Paul Hubweber/Frank Paul Schubert/Alexander von Schlippenbach/Clayton Thomas/Willi Kellers

Intricacies
NoBusiness Records NBCD 74-75

An old-time, Free Jazz session in the best sense of the term, Intricacies is a distinctive no-holds-barred improv by five Berlin-based players who overcome any oxymoronic juxtaposition of the music’s definition. Recorded live in a Berlin nightspot, the two extended tracks and one encore also confirm that an interest in exploratory music isn’t confined to one era. Pianist Alexander von Schlippenbach was one of the pioneers of German Free Jazz in the mid-1960s and still works constantly. Trombonist Paul Hubweber and drummer Willi Kellers are part of the next generation of players; while saxophonist Frank Paul Schubert and Australian bassist Clayton Thomas become involved just before the turn of the century. Like guild craftsmen who passed their honed skills on through example from one generation to the next, there’s no age gap here since each participant has worked with the others in many circumstances.

Although parallels exist between this quintet and saxophonist Archie Shepp’s various bands that contrasted his rugged sax tones with those from trombonist Roswell Rudd and pianist Dave Burrell, here it’s Hubweber who solos repeatedly and at great length. As his whinnying snarls and grating plunger tones splatter and splash all over the tracks like drips from an action painter’s brush, he nearly isolates himself from the others. Luckily Schubert’s soprano sax beeps draw him into closer cooperation on the title track. At junctures, such as on that track, the two move into more of a give-and-take, with breaks, pumps and shrills expanding into raucous avant-garde quasi-Dixieland as if they were actually Pee Wee Russell and Miff Mole. The saxophonist is also capable of producing what sounds like two separate tones emanating from a single reed line. When that exercise in oblique modernism arises, the pianist turns away from his key clipping, and keyboard pummeling to dynamic chording touching on stride and boogie-woogie – perhaps he’s channeling James P. Johnson, Soon a mercurial contest of rampaging percussiveness has evolved between von Schlippenbach and Kellers in a characteristic Cecil Taylor meets Sunny Murray fashion. By the final minutes as the trombonist’s staccato blasts are calmingly mated with uncompromising tenor saxophone growls, made more pacific as Schubert goes it alone. The ending isn’t without distinctive key stabs on the pianist’s part, but by example the saxophonist appears to have winnowed everyone’s overblowing tendencies into a satisfying conclusion.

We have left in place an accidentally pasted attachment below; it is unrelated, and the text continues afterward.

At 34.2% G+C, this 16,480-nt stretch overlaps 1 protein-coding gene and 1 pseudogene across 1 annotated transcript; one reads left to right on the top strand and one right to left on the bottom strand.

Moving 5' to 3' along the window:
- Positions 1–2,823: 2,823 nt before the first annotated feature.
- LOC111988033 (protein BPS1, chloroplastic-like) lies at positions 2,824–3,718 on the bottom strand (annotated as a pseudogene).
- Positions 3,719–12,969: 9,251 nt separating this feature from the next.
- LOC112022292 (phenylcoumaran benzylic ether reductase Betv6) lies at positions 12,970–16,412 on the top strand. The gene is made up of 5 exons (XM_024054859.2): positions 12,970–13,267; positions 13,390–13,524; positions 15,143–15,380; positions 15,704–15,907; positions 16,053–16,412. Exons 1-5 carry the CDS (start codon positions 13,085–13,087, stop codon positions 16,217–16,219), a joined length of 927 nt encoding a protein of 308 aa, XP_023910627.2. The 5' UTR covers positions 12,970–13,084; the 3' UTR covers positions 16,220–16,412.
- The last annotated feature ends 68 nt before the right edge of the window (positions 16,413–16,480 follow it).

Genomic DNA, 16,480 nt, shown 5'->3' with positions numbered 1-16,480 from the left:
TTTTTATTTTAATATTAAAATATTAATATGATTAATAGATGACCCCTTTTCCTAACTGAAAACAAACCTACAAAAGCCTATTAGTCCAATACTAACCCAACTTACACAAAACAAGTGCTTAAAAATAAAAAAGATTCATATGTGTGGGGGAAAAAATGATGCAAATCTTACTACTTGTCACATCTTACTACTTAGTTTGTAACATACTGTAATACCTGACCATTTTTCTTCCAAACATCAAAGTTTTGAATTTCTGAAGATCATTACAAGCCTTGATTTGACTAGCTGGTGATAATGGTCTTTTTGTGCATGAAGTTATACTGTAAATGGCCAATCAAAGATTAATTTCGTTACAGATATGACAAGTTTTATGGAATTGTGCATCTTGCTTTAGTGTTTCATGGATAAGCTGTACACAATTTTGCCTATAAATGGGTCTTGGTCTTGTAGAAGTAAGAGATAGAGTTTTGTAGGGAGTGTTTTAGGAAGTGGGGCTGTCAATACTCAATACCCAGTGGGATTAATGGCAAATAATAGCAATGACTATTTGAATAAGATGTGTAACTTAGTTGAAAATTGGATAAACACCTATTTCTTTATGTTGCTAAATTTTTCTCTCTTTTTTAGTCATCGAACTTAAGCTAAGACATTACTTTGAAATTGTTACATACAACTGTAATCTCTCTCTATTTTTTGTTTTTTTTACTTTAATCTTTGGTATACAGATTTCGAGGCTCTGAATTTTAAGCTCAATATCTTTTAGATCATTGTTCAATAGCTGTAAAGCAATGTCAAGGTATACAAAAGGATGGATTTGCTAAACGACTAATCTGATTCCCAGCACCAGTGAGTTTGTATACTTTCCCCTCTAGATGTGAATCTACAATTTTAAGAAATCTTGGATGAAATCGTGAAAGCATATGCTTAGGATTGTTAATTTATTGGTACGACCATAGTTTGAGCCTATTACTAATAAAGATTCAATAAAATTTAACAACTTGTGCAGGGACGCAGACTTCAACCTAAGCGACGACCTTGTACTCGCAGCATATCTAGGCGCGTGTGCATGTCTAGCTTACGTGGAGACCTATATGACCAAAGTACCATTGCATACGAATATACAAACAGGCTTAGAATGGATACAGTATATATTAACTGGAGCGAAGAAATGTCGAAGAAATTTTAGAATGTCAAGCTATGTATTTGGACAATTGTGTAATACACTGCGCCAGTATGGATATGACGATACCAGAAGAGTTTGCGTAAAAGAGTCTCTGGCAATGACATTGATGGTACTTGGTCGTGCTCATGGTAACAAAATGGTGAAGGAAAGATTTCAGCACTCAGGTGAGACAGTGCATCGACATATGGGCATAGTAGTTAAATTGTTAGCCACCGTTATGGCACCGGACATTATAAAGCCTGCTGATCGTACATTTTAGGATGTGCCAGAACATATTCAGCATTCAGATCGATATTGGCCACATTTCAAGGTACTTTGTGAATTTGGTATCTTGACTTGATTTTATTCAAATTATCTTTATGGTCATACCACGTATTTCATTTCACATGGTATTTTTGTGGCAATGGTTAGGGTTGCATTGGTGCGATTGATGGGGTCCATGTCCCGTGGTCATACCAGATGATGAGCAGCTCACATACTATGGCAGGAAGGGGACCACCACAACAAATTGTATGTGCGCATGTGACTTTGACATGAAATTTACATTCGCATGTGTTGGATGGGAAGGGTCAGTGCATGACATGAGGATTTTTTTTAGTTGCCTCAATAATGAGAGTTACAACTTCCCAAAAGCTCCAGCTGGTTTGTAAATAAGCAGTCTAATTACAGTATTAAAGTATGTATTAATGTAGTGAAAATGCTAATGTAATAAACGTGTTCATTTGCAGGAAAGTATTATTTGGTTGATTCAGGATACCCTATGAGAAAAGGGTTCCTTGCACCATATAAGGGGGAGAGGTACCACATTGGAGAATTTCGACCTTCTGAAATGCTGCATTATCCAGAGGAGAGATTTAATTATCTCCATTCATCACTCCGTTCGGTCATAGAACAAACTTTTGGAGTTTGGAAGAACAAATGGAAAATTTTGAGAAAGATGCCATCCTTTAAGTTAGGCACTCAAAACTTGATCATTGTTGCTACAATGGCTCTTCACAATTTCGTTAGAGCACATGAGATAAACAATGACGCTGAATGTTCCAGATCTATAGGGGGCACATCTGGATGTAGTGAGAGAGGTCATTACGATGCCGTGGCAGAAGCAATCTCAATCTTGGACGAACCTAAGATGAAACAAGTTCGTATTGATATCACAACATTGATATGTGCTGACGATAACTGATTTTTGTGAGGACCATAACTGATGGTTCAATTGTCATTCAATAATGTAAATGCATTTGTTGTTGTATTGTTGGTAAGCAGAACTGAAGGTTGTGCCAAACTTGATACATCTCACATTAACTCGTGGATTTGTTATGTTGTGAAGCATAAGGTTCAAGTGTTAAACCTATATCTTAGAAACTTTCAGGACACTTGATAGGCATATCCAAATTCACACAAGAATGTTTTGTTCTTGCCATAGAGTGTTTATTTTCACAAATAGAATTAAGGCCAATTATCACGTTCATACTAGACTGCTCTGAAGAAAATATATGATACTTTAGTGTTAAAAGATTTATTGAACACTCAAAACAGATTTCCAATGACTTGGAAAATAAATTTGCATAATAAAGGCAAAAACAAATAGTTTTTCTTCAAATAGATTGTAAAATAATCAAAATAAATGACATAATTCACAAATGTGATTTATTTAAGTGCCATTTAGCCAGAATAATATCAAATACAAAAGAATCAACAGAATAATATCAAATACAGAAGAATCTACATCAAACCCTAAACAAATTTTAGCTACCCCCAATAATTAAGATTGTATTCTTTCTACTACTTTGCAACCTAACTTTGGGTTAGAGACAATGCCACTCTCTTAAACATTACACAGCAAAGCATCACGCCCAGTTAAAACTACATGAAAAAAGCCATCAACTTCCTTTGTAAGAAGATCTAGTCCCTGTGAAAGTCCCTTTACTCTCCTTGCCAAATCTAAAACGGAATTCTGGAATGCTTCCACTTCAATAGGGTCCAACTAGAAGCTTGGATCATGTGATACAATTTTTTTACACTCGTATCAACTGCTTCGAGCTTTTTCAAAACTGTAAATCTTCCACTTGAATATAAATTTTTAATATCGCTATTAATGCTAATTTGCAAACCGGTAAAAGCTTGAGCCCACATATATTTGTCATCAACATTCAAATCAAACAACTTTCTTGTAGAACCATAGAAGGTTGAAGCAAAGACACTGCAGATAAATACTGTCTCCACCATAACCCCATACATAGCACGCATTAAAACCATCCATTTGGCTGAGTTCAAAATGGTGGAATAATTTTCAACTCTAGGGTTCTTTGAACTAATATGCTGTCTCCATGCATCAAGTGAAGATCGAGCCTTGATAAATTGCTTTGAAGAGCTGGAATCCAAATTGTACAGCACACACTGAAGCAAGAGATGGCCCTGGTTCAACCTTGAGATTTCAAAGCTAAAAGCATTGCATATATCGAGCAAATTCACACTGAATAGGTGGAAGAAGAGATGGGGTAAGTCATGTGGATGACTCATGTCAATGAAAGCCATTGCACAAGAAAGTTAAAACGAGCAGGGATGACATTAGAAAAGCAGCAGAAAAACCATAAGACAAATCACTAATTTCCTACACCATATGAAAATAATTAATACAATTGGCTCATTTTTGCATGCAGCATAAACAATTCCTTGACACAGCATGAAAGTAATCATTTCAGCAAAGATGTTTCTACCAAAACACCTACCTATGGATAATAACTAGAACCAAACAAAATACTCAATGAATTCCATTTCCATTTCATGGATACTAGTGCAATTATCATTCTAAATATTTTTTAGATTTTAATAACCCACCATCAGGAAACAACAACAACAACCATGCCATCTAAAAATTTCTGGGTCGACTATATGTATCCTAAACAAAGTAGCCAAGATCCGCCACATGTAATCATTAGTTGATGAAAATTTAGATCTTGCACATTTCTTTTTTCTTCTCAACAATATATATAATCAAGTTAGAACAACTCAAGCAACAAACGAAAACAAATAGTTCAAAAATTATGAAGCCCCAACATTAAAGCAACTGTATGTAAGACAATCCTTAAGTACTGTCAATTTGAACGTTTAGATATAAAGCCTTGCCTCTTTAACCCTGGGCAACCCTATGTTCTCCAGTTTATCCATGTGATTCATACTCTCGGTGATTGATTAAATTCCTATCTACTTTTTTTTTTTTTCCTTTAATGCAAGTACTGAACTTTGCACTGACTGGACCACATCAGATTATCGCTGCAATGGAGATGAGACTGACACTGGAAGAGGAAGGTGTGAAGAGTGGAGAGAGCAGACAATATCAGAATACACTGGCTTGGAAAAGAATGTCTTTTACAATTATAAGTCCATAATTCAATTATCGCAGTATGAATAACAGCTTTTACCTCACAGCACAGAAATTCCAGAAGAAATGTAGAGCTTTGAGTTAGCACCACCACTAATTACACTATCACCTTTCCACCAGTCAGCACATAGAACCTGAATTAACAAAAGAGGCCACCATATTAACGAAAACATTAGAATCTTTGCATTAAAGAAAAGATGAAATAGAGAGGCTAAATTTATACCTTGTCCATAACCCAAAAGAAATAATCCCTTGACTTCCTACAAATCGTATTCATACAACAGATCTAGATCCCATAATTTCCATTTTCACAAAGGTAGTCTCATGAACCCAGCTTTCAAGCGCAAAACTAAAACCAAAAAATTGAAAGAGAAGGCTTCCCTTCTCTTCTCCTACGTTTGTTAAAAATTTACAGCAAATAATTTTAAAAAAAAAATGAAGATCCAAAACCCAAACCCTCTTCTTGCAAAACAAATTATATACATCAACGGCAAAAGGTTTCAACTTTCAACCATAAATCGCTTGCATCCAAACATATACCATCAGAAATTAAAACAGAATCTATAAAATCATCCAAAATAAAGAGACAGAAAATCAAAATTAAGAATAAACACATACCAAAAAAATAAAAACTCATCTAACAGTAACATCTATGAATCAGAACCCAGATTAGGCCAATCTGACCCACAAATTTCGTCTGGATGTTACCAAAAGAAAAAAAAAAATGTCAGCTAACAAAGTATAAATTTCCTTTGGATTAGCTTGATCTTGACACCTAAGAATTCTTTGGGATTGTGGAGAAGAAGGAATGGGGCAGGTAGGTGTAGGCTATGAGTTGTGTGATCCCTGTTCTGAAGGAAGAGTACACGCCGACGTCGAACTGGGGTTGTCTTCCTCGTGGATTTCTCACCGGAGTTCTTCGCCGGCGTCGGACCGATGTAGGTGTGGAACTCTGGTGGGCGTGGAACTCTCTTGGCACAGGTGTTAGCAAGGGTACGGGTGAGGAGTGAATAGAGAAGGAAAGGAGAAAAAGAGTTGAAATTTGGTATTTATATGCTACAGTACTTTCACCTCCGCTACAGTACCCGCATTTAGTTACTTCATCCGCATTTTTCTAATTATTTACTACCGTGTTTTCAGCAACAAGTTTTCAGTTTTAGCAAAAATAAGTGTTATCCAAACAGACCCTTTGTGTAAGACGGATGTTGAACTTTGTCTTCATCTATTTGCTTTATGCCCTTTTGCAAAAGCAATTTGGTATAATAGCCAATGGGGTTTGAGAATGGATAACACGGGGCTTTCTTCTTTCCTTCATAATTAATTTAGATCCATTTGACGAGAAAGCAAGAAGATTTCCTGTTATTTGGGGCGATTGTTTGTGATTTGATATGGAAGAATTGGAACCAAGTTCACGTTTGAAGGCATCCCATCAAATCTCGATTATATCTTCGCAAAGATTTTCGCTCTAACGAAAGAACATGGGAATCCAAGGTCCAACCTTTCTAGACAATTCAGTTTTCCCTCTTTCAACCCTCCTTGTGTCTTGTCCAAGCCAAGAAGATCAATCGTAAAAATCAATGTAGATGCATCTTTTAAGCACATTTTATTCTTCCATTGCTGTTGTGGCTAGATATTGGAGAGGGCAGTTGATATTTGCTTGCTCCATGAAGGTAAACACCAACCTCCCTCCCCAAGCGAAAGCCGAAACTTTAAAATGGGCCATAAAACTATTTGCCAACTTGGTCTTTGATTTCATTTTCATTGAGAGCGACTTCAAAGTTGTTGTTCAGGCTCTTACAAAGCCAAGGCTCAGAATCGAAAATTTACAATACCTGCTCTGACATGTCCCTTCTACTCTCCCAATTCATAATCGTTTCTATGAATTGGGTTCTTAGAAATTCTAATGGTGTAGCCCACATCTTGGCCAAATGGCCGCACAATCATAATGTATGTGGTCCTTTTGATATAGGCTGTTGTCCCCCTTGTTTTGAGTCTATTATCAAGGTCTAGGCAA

Like a series of doodles in an artist’s sketchbook that sketch an idea from various angles, the even lengthier “Come to Blows” rushes through many more theme variations. Here the trombonist so stretches his kinetic blasts that multiphonic grace notes in the form of whinnies and whorls threatens to replace sonic unity. This time it’s Von Schlippenbach’s contrapuntal forays and vocalized yelps from the saxophonist that make the smoothing connection. A miniaturization of the narrative with singular string plinks from Thomas and a discursive hunt-and-peck equation from the pianist serves as an appropriate cooling off period until quivering polyphony from all concerned blanket Hubweber’s remaining tremolo blasts. An upward cry from the reedist, weaving the already suggested timbres into a more measured interface and a supportive climax is reached.

An obvious feast those whose craving for red-meat improvisation is best satiated with free-range blowing, Intricacies provides all the protein necessary for a full-course dinner. Those with different dietary concerns though may yarn for a vegetarian course to cut the musical cholesterol.

—Ken Waxman

Track Listing: CD1: 1. Come to Blows CD2: 1. Intricacies 2. Encore

Personnel: Paul Hubweber (trombone); Frank Paul Schubert (alto and soprano saxophones); Alexander von Schlippenbach (piano); Clayton Thomas (bass) and Willi Kellers (drums and percussion)